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Shackelia’s journey for justice - Sister of cook shop operator killed in Orange Villa in 2014 battling for all Jamaican’s

Shackelia’s journey for justice - Sister of cook shop operator killed in Orange Villa in 2014 battling for all Jamaicans

Published:Saturday | January 20, 2018 | 12:00 AMErica Virtue
In this April 2014, photo, Shackelia Jackson holds a poster showing her brother, Nakiea Jackson, just outside his cook shop in Orange Villa.
Pall-bearers carry the coffin containing the body of Nakiea Jackson at his funeral on February 22, 2014.

For the last four years, every time the clock strikes 12:20 p.m. on January 20, Shackelia Jackson remembers the shout of "Nakiea!" by her aunt who screamed into her cellular phone on that fateful day in 2014.

That was when Shackelia received the news that her brother, 27-year-old Nakiea Jackson, had been killed by the police inside his cookshop in Orange Villa, west Kingston.

The killing sparked two days of angry, fiery protests by residents and started Shackelia on a quest for justice. This has since morphed into a drive to get local authorities to respect the human rights and dignity of all Jamaicans.

On the eve of the fourth anniversary of Nakiea's death last Friday, Shackelia told The Sunday Gleaner that her journey for justice has been a revolving door that has allowed her to garner new perspectives and to rewrite the narrative that dominates the discourse on Jamaica's inner-city communities.

According to Shackelia, the rewrite is critical, and her quest is now to change the national discourse and perceived biases that are often visible when inner-city residents interact with the security forces and it ends in deadly violence.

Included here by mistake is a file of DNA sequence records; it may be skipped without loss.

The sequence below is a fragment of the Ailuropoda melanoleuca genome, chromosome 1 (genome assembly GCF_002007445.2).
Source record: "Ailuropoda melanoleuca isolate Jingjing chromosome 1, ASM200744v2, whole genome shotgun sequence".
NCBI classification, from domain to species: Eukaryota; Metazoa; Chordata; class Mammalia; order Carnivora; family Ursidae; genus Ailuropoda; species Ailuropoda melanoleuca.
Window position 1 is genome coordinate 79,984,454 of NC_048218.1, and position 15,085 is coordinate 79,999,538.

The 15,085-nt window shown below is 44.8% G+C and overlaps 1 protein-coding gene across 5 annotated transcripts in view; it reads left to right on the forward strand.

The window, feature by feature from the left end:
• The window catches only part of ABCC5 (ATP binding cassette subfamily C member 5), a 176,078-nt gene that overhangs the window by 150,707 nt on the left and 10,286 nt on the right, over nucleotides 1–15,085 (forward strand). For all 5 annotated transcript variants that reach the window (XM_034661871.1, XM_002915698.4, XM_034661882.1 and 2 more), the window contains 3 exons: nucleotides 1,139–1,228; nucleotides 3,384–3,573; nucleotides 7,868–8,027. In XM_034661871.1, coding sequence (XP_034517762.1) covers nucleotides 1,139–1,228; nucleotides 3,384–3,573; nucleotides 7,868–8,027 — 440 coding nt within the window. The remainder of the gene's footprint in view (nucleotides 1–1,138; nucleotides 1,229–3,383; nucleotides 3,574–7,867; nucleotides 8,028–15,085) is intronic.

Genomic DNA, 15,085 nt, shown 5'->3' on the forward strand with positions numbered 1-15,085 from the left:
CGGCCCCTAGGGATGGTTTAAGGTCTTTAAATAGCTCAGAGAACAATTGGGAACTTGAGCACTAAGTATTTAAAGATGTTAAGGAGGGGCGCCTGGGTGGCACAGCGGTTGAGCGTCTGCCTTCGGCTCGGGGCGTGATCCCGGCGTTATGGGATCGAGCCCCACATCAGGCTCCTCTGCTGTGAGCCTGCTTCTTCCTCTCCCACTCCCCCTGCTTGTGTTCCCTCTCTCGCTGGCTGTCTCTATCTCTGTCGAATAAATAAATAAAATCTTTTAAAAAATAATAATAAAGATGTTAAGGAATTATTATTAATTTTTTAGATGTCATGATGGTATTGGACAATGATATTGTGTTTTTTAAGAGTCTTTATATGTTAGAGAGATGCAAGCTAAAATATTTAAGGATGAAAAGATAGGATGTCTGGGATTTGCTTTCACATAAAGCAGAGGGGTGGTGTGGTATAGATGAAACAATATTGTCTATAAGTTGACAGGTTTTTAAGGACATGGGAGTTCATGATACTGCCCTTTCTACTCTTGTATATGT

"You can never quantify the loss. And I feel like tomorrow (yesterday), I didn't just lose my brother. I feel like I lost the country of my birth because that safe space that I would occupy, where I would go, Jamaica was my sweet escape. I now have to navigate the space differently," said Shackelia.




She said that navigating the new space is as a result of the fears of relatives and individuals associated with her and the realisation that though painful and heart-rending, her brother will not appear to them warm-blooded and loving like he was.

"So sometimes I really want to shut my mouth, but I just can't. It is really difficult to remain quiet. So we want to be consistent with rebranding this tragedy. I have seen so many persons who this tragedy has broken beyond repair.

"I don't even know if they have the ability to be functional citizens anymore," added Shackelia.

She said that for many persons who have heard her speak about the issue, the narrative that they have been fed that all individuals from inner-city communities are illiterate, ignorant, and uncouth and criminals has been shattered.

According to the still grieving Shackelia, her ability to prove otherwise has opened doors for her and has changed many of the negative perceptions about inner-city communities.

She said that her family's quest for justice includes a plan to save another resident of Orange Villa from the fate of Nakiea.

This has included last year's inaugural staging of a treat on the anniversary of his birth where the family provided educational assistance up to the tertiary level to needy students. The donations were made with the help of corporate Jamaica.

"Many persons have said, 'She is not from there. Have you heard her speak?' That's why people stopped and listened to me. So I understand what education did for me along this journey. In memory of my brother, we want to do it for someone else," she said.




The family has also turned to Amnesty International, the non-governmental organisation that focuses on human rights worldwide.

Amnesty's stated objective is "to conduct research and generate action to prevent and end abuses of human rights and to demand justice for those whose rights have been violated."

According to Shackelia, there is need for more residents of inner cities to change the complexion of their communities as this would make policing easier and create a more wholesome way of living for all.

She argues that it is the responsibility of the residents to make policing easier and to help to remove much of the aggressiveness and angst between police and them.